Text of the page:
Removing Wax from the Cloth
So now that our wax pieces have dried we're going to go ahead and we're going to remove the wax so to do this I use old washcloths or terrycloth towels I put one on the bottom and one on the top and I start with the wax facing up so the wax side is facing up towards the top of the iron and with the iron on as hot as you can get it you simply press the whole cloth and what this is doing is it's releasing the wax onto the cloth and so we've got this steam on and we're just going to keep ironing it until it's nice and hot and eventually you'll see that the wax we'll come through the cloth a little bit and so now hopefully we've taken most of the wax off and you can kind of check your cloth and see if there's an area here where maybe it's still a little thick you can go back in and and press the wax and then what really helps take the wax out is will wash this so all of the pieces that we died today we will put in a washing machine later and washed them and the washing machine really kind ...
of pushes that wax out just a little bit a little bit more but with all back teak pieces there's always an element of wax that's still in the fibers and I think that's ok as long as it's not coming off onto you so there it is you can see there's still a little more wax in these top pieces but the washing machine will take care of that and they will come right out but there's the resist the really simple powder and we did the polka dots, the stripes and the larger dots and that was created simply by painting wax on so now we're going to go ahead and we're going to remove the wax from our into go bag and to do this we'll do the same thing will take a washcloth or terrycloth towel and we will place it on the inside of the bag and make sure you cover the whole whole design and then we will take another cloth on that out of it another cloth and we will put it on the top and then we're going to do the same thing we're just going to use the heat from the iron to push the wax in and through the fiber and again once we do this then we will put this in the machine and that will wash out any last bits of wax that might be in the bag you can check them so there it is so you know if you're if you pick up your design on your cloth you know that the wax has come off and then we can take out this piece of cloth that means you can actually reuse eyewash, thes, and the cloths are reusable, and there you go. So that's your wax resist, or your batik into go bag. And as you can see here, we got a little crazy with the wax, and we, you know, had a little extra and that's just kind of adds to the uniqueness of the bag or the handmade element of the bag. Unlike my introduction to chivalry, class, this class with the new wii and the batik wax resist. Take a little more materials and a little more time. But I'm sure you will agree that the actual product, in the end, turns out to be a beautiful handmade item and it's worth your time and effort. People have been dying with indigo, and practicing should worry techniques for thousands of years. I hope you continue to evolve the craft into something of your own and make each and every piece unique.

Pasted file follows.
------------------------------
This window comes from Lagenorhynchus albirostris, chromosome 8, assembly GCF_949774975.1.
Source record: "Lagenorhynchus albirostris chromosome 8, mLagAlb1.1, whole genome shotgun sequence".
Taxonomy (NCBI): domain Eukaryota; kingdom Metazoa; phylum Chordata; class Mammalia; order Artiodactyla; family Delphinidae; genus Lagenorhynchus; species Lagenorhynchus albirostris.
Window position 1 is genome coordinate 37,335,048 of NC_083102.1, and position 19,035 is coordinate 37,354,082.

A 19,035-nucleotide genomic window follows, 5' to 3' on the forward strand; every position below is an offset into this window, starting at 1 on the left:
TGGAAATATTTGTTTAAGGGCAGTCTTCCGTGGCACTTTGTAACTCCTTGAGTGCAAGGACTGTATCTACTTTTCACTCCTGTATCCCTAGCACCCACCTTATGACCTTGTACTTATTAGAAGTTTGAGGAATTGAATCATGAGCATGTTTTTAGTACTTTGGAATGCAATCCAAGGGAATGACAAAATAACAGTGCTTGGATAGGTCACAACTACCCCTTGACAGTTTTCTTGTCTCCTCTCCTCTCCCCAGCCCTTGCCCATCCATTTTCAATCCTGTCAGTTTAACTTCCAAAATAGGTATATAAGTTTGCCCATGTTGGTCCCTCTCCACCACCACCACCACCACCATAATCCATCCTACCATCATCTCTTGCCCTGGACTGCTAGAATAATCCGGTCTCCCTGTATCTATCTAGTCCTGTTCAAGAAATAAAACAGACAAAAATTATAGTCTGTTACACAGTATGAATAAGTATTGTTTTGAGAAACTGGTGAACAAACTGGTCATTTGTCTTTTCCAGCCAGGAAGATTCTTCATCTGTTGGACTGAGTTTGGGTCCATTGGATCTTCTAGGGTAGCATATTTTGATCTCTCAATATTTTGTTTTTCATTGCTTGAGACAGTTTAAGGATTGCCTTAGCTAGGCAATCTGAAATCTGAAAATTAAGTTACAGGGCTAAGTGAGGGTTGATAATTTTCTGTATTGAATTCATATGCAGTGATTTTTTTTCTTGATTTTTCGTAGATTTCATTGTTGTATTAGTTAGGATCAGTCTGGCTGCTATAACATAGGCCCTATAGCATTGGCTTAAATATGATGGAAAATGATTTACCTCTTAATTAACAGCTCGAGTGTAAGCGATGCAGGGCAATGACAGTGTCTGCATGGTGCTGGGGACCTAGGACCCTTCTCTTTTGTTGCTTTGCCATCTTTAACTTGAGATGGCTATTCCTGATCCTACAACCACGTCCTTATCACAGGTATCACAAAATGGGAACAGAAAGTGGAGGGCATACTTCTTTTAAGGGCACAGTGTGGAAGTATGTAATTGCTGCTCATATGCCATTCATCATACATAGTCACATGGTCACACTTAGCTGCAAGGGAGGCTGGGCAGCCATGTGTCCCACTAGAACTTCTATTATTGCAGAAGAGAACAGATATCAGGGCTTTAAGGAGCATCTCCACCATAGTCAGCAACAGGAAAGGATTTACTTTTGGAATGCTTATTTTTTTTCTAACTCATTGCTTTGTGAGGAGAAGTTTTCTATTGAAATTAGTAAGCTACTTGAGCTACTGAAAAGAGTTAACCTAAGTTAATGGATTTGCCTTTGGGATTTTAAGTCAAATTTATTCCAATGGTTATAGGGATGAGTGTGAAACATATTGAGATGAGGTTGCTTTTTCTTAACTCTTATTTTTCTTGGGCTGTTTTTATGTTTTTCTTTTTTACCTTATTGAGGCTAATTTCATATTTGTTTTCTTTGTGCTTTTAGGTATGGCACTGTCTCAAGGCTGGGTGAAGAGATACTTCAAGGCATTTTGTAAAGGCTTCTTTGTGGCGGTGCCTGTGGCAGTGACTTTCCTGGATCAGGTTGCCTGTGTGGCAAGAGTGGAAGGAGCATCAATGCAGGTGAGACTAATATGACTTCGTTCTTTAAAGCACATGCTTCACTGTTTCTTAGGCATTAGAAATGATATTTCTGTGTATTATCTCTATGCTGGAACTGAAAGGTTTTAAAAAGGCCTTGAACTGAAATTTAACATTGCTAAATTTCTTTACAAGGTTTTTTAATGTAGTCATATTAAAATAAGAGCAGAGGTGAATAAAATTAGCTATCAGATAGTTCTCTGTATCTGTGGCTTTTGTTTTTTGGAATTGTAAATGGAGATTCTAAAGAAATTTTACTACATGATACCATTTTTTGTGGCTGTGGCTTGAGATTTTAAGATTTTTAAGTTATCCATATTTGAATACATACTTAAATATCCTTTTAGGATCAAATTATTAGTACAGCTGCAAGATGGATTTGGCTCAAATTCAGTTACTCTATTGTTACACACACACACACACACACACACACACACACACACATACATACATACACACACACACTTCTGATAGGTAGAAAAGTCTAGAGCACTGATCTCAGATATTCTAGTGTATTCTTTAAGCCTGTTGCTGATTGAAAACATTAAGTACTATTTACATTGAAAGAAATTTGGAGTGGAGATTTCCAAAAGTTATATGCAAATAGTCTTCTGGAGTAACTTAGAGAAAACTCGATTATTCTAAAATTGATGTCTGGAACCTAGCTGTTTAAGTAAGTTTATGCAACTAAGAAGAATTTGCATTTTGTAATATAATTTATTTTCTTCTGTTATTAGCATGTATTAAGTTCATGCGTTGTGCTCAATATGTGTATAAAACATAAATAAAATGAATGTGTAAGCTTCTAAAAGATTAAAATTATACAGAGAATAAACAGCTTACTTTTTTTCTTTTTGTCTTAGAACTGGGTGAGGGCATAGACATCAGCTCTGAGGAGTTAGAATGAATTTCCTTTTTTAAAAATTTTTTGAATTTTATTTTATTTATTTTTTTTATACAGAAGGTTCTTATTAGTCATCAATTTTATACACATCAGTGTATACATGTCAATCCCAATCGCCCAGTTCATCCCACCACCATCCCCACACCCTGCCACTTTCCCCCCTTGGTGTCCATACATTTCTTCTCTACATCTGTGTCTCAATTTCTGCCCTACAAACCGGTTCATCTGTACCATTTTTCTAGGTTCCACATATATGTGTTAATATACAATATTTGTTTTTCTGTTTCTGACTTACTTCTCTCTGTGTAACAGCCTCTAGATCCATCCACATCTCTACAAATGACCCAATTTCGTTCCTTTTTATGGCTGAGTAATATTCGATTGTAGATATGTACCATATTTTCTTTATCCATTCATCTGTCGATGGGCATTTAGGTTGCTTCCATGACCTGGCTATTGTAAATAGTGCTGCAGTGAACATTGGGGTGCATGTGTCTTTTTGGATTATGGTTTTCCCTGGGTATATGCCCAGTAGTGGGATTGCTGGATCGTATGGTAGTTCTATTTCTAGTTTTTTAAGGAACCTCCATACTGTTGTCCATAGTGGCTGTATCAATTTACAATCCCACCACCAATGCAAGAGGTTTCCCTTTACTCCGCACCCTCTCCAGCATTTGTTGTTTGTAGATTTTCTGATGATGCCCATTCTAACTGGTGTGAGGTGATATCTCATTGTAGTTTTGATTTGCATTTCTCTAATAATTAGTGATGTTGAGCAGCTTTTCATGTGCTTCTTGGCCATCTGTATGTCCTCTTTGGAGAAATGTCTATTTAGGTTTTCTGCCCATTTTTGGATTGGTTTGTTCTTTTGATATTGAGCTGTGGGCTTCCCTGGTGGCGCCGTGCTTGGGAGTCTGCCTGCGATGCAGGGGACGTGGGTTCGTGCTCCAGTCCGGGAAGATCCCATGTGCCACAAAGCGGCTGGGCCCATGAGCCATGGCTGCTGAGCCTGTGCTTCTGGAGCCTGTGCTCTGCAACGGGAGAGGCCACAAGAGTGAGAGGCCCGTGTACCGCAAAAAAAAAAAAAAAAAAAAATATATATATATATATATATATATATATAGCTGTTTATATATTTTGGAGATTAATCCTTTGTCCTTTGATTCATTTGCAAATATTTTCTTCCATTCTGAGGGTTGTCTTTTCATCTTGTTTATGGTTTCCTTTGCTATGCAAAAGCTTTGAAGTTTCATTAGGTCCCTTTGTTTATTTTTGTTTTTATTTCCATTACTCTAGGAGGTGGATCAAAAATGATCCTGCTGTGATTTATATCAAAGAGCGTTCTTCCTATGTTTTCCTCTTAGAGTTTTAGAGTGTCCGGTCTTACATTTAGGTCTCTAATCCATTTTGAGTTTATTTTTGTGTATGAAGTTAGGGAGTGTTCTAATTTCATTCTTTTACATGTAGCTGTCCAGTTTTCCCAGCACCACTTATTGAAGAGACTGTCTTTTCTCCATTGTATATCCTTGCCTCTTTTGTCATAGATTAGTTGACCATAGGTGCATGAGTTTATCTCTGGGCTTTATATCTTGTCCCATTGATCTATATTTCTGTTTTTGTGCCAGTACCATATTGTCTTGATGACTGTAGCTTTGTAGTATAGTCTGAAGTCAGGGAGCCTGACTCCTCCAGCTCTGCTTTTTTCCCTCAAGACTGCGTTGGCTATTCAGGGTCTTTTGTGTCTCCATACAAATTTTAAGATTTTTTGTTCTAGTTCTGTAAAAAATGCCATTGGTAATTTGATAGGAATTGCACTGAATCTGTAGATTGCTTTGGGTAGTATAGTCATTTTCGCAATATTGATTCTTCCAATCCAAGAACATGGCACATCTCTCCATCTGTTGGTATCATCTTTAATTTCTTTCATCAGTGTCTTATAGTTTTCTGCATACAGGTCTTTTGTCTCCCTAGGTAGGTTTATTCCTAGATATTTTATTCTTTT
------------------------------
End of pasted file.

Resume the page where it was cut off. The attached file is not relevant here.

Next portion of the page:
Add a layer of sophistication to your Shibori dyeing projects with the help of Kaari Meng in Intermediate Shibori Indigo Dyeing.
The Nui technique incorporates stitching into the Shibori process and adds incredible detail to your hand-dyed fabrics. In this intermediate class you’ll learn about:
- Selecting the right fabrics for Nui and Batik dyeing
- Stitching and preparing the fabric
- Dipping, redipping, finishing, and rinsing the cloth
Kaari will also demonstrate the batik (wax resist) dyeing technique and show you how to apply the wax, dye the fabric, and remove the wax to achieve long-lasting color.
Intermediate Shibori Indigo Dyeing will teach you how to create captivating designs in the signature, deep indigo color of Shibori.